Well, I’m glad to hear that you’re interested in the job. It sounds like a great gig. How about I call you this evening – do you still have that same 530 cell phone? – and we’ll talk about it? How about around seven?

I’m doing fine. Portland is still good, although I’m getting tired of seeing thirty-something men walking around spiked hair, ha. Thank you for asking after my lovely wife, Kathleen…but I wanted to let you know that she’s no longer my lovely wife. Or at least, she won’t be in a couple of months. Tracy, Kathleen walked out on me about four months ago, and we’ve filed the divorce papers. Everything will be final by October.

I hope I haven’t depressed you too much with this news. I’m doing okay with it, as things haven’t been right for a long time…probably since before we got married, but anyway…

We’ll talk more tonight.


I quickly turn off Outlook, jump out of my chair and run a fake errand to check the mailbox.

I return to my desk to see the e-mail still on my screen, taunting me, begging me to write back. It’s sad that my first reaction to the news that Mike and Lovely were going to divorce is one of joy. Now he would be back in the world! He’s out of her grasps! Secondly, I feel pain for my friend. My friend Mike, someone I’d spent a lot of time with in Boston, and yes someone I was more than a little in love with, and I wished that I could so something for him. And my wanting to date him wasn’t going to solve anything.

I decide that since the nature of the e-mail had gotten a bit more personal, I would forward our conversation to my home e-mail and answer later in the evening, after I’d calmed down, eaten dinner and watched a rerun of Friends. Only then could I face this e-mail.

Amazingly enough, I find a pile of folders on my desk, which means that I can keep myself busy doing actual work.

Right before lunch, I suddenly realize that poor Mike mentioned a specific time to talk to me, so I should at least send off a brief e-mail confirming our phone call. I try to remain businesslike in my tone, just in case those e-mail spies are watching my work e-mail.

Dear Mike,

Oh my goodness! I’m sorry to hear about you and Kathleen. Yes, call me around 7…same cell number as before. I’ll talk to you soon.


Tuesday, July 25, 2006

Thinking About It

When I knew Hunky Mike outside of cyberspace, back in Boston, I had goals and ambitions that were so strong I could feel them coursing through my veins each time I covered a student protest, a theatrical production, a controversial campus firing, or anything at all that my editor assigned. I was going to be a reporter. I had graduated from a prestigious undergraduate university and struck out on my own in Big Bad Boston. Granted, I chose Boston, because I was afraid of New York City, but still, I had flown from the West Coast and taken up residence in a place where it snowed twenty inches at a time, and where my friend Aida would joke about the terrible summer weather:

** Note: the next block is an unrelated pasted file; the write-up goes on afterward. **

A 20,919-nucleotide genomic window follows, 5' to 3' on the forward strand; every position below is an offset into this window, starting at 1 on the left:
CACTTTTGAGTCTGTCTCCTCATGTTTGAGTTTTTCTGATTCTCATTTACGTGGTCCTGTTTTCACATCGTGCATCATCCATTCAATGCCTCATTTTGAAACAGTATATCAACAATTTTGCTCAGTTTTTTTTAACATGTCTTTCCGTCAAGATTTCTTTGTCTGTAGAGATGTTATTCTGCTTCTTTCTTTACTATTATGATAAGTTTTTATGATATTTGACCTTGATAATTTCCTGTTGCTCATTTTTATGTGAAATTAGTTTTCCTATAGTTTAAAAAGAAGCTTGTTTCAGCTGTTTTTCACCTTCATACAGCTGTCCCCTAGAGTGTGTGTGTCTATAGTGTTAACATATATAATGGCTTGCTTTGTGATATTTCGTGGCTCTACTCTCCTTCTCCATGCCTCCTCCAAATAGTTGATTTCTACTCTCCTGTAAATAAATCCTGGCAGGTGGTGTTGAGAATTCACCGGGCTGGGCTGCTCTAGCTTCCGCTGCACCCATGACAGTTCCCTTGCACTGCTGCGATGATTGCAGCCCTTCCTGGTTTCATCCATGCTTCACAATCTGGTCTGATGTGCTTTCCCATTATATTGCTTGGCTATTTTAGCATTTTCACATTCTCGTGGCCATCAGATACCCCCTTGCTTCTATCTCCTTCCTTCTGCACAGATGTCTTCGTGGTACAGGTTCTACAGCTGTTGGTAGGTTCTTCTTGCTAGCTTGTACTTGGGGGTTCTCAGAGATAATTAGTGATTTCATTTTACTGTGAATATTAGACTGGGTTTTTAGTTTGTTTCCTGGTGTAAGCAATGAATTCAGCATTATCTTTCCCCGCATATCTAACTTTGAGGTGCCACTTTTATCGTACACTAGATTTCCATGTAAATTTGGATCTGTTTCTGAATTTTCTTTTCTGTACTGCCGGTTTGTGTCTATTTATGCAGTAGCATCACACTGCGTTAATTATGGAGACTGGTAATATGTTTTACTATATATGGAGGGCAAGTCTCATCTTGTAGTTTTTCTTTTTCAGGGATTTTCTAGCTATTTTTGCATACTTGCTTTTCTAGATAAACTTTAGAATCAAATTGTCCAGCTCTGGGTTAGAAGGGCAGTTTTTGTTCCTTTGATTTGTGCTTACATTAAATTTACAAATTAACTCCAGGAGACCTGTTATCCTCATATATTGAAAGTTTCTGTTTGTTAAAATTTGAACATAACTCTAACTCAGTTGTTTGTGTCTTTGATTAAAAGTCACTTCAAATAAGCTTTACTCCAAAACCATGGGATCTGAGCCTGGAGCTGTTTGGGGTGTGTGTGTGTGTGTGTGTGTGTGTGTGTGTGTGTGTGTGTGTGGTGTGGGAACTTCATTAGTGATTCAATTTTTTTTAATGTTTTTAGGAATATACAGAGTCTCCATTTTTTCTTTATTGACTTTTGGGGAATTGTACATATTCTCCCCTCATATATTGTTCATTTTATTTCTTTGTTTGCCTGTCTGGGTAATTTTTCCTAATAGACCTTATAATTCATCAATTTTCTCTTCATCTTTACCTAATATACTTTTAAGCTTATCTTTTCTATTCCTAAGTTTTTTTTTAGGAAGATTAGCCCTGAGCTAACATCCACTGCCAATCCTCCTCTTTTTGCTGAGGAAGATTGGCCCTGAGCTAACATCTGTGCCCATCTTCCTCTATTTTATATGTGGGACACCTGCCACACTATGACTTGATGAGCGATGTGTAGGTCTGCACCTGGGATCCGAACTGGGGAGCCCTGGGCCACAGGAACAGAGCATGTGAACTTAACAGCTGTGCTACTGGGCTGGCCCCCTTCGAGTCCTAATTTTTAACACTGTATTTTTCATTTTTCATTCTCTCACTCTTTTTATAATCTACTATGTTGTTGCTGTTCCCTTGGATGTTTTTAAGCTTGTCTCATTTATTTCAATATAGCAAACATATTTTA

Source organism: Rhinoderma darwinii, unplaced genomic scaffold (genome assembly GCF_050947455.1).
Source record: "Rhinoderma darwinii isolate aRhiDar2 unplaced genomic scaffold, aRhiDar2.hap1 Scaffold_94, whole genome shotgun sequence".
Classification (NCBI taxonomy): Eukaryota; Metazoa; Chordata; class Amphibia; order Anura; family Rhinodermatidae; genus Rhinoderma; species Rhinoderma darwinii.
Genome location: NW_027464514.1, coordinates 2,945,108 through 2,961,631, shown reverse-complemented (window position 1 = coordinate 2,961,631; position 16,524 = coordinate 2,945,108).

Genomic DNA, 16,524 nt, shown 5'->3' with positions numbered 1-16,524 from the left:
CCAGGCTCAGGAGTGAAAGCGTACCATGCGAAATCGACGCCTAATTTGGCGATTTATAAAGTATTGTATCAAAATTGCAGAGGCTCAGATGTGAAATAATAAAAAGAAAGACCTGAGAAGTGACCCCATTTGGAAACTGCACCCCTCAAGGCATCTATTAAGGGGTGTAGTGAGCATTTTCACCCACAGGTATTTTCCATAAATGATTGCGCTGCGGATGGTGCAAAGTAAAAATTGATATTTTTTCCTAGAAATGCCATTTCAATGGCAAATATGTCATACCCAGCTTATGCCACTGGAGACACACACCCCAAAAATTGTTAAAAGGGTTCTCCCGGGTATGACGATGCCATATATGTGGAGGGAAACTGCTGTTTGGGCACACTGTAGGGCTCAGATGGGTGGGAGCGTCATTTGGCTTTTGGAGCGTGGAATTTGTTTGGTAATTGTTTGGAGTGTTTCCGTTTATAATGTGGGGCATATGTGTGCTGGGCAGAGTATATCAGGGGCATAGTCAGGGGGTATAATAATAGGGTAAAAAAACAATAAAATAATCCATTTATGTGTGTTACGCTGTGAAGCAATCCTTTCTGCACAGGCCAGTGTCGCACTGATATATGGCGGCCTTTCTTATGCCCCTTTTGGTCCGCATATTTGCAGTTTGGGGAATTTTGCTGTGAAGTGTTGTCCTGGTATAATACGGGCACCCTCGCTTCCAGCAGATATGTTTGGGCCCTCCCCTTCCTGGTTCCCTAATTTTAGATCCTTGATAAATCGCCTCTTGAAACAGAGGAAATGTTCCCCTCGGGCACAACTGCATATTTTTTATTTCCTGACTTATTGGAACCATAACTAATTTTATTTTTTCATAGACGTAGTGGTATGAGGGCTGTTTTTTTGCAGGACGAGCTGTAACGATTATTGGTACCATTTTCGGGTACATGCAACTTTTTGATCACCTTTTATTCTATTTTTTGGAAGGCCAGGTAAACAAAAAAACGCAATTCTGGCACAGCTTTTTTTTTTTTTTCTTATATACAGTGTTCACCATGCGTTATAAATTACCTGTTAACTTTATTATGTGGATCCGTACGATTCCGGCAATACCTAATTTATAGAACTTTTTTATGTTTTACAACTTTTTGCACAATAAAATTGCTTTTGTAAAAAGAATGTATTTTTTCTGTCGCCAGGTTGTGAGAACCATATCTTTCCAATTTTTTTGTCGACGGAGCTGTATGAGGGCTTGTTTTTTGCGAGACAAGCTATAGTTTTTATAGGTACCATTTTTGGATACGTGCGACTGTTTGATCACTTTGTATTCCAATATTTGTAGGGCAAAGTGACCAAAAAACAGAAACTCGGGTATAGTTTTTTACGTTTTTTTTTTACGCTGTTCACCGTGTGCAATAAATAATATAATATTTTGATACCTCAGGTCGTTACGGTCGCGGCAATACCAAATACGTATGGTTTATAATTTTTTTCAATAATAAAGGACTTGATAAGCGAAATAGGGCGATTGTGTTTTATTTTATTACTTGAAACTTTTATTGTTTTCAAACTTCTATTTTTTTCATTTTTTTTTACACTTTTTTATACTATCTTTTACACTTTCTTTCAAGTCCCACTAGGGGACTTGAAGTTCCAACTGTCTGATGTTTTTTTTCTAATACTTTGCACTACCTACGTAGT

“What do you call it when it’s sunny all week and rains all weekend?”



Hunky Mike would laugh his big laugh, and I would smile in appreciation. This was a man who would someday run a newsroom, a kind man who would make the tough calls but never resort to drinking whiskey behind closed doors. This man would not have a heart-attack at forty-five. He would make time for a family, friends, a life, but still have a fabulous career. And I was attracted to all of that. Not that Hunky Mike cared. He was already dating his future Lovely Wife. They had met at a bar and bonded over a brutal Red Sox loss against the Phillies. I never believed that, as Miss California, she cared one bit about the Red Sox, but her bright smile, flowing blond hair and low-cut tops managed to convince Hunky Mike that she was a devout fan who worshipped at the altar of Nomar.

My other friends and I rolled our eyes at her obvious beauty, but Hunky Mike fell for it all. I had thought better of him, but I had also thought that at some point he might realize his mistake and knock on my apartment door, declaring his undying love for my wire-frame glasses, colorful clothing, too-long pink scarf, always messy hair and crooked smile.

He never did any such thing. Instead, we all graduated. He and Lovely Wife moved to Oregon, got married in a lavish ceremony and settled into life in hip, quirky, just where I wanted to be Portland.